Physicians frequently hesitate to raise the question unless a patient is showing clear evidence of alcohol-related damage - including impaired liver function, high triglycerides or bloated red blood cells. "It's like, 'Don't ask, don't tell,'" says New York internist Dr. Steven Lamm, who successfully has treated a number of patients with medication, including the monthly injectable version of naltrexone. That's especially been the case, he adds, because of the perceived paucity of medical treatments they have to offer. "What are you going to do about it? Send them to Alcoholics Anonymous?" he says.
In the new climate, such reluctance might change.
As pharmaceutical companies launch new drugs - and new marketing campaigns for them - doctors will grow more assertive about raising the issue, says UCLA geriatrician Dr. Alison Moore, who sits on a panel at Willenbring's NIAAA that reviews the effectiveness of alcoholism treatments.
But, Moore adds, in addition to writing prescriptions for new drugs, physicians also had better learn new ways for how to talk to patients about their alcohol problems and where to refer them if they need more help than a pill or an injection can provide.
"They're better than nothing," Moore says of the available medications. "But I don't see them as wonder drugs." They don't work for all patients, and even when they do, patients frequently relapse, she adds.
A new era in alcohol treatment also might bring new definitions of sobriety, as well, experts say. Programs such as Alcoholics Anonymous, as well as most people who treat alcoholism, have always drawn a clear line between sober - completely abstaining from alcohol - and alcoholic.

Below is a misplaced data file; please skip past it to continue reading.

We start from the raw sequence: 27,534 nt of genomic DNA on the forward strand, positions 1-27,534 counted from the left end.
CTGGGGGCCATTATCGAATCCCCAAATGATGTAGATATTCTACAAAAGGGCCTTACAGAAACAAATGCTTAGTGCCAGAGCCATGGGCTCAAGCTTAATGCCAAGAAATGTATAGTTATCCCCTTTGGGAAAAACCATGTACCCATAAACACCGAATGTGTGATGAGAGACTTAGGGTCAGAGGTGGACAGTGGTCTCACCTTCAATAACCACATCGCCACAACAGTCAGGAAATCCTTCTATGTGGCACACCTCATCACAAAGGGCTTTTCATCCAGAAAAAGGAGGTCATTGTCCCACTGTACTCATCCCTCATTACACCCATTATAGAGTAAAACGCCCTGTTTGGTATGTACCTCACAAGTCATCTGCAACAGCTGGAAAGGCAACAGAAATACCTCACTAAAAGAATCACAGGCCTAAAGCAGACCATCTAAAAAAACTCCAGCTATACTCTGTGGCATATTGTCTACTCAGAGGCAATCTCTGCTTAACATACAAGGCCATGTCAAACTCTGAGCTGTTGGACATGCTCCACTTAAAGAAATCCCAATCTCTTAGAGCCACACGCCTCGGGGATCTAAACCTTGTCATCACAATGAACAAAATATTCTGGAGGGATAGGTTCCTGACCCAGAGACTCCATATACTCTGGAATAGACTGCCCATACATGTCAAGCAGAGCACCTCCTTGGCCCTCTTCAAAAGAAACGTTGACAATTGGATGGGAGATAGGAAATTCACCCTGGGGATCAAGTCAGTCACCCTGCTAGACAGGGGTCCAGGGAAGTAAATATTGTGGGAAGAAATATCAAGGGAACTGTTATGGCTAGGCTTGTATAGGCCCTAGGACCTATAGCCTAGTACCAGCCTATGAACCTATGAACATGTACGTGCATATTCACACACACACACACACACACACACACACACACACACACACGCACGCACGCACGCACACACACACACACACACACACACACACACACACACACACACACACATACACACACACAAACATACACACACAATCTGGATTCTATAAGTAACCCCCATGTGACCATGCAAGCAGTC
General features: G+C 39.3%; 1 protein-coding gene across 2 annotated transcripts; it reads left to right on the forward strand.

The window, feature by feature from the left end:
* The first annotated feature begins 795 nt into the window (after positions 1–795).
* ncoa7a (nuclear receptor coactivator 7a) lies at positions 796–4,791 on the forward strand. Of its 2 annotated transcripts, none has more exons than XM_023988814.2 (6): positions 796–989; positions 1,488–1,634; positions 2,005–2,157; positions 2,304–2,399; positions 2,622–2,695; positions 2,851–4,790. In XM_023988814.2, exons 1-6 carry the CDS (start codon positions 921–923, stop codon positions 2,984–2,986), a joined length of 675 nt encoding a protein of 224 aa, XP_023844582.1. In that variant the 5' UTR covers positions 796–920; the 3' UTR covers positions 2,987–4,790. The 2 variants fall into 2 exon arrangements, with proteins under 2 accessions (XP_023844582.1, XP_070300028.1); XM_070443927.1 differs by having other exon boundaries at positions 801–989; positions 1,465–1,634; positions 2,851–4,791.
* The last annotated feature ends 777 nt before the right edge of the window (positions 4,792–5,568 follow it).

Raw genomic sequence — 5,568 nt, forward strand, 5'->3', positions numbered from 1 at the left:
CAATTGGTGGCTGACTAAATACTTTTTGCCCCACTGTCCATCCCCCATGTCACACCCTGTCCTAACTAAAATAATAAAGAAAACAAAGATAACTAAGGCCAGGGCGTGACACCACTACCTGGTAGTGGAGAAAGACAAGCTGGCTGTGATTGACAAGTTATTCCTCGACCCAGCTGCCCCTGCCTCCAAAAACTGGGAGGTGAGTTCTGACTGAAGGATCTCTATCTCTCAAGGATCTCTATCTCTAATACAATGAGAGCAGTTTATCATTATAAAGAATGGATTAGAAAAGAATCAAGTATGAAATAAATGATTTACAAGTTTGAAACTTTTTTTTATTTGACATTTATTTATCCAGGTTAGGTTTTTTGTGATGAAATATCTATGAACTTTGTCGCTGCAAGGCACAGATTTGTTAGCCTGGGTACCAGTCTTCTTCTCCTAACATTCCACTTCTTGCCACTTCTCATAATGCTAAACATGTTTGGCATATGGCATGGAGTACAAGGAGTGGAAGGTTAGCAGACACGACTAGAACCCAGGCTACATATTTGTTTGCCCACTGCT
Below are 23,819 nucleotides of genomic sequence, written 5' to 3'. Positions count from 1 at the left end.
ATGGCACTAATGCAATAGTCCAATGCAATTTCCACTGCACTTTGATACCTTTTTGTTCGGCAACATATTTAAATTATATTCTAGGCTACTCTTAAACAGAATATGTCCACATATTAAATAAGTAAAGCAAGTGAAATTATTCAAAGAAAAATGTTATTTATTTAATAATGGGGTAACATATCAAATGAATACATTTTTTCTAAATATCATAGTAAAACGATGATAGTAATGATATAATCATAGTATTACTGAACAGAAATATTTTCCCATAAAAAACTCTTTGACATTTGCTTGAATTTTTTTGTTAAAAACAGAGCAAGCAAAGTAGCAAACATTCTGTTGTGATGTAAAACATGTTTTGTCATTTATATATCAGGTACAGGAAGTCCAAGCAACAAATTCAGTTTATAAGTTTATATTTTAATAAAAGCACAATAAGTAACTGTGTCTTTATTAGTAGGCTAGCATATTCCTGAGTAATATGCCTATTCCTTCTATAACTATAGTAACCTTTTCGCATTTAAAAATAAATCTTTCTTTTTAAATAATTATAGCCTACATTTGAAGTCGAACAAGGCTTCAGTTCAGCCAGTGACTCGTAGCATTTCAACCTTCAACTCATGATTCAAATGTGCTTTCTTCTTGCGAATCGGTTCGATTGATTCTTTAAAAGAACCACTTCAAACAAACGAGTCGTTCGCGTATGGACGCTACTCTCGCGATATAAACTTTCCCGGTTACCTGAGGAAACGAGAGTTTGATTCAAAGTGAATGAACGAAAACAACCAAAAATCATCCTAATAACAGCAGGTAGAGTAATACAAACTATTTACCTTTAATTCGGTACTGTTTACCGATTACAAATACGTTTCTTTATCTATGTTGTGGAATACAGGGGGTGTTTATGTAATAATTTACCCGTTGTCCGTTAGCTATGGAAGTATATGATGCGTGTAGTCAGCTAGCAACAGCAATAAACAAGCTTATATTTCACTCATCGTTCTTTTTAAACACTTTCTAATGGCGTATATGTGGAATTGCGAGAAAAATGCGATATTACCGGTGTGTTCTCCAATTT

As alcohol treatment grows more accessible, however, a wider range of patients - including those who are not alcohol-dependent, but who endanger their health by drinking to excess - are expected to come forward for treatment. For these patients, support groups like Alcoholics Anonymous might be less relevant than newer groups such as SMART Recovery and Rational Recovery, less ubiquitous than AA, which emphasize a goal of moderation in drinking.
In January, the NIAAA will launch a print- and Web-based self-help program called "Rethinking Drinking," aimed at a wide range of drinkers, including those with what Willenbring calls "a mild form of alcohol dependence."
The emergence of these alternatives to AA is certain to reignite a long-running debate over what goals alcoholism treatment should embrace. And it probably will spark efforts to define more broadly the range of patients who have a drinking problem, as well as those who could benefit from preventive or early treatment.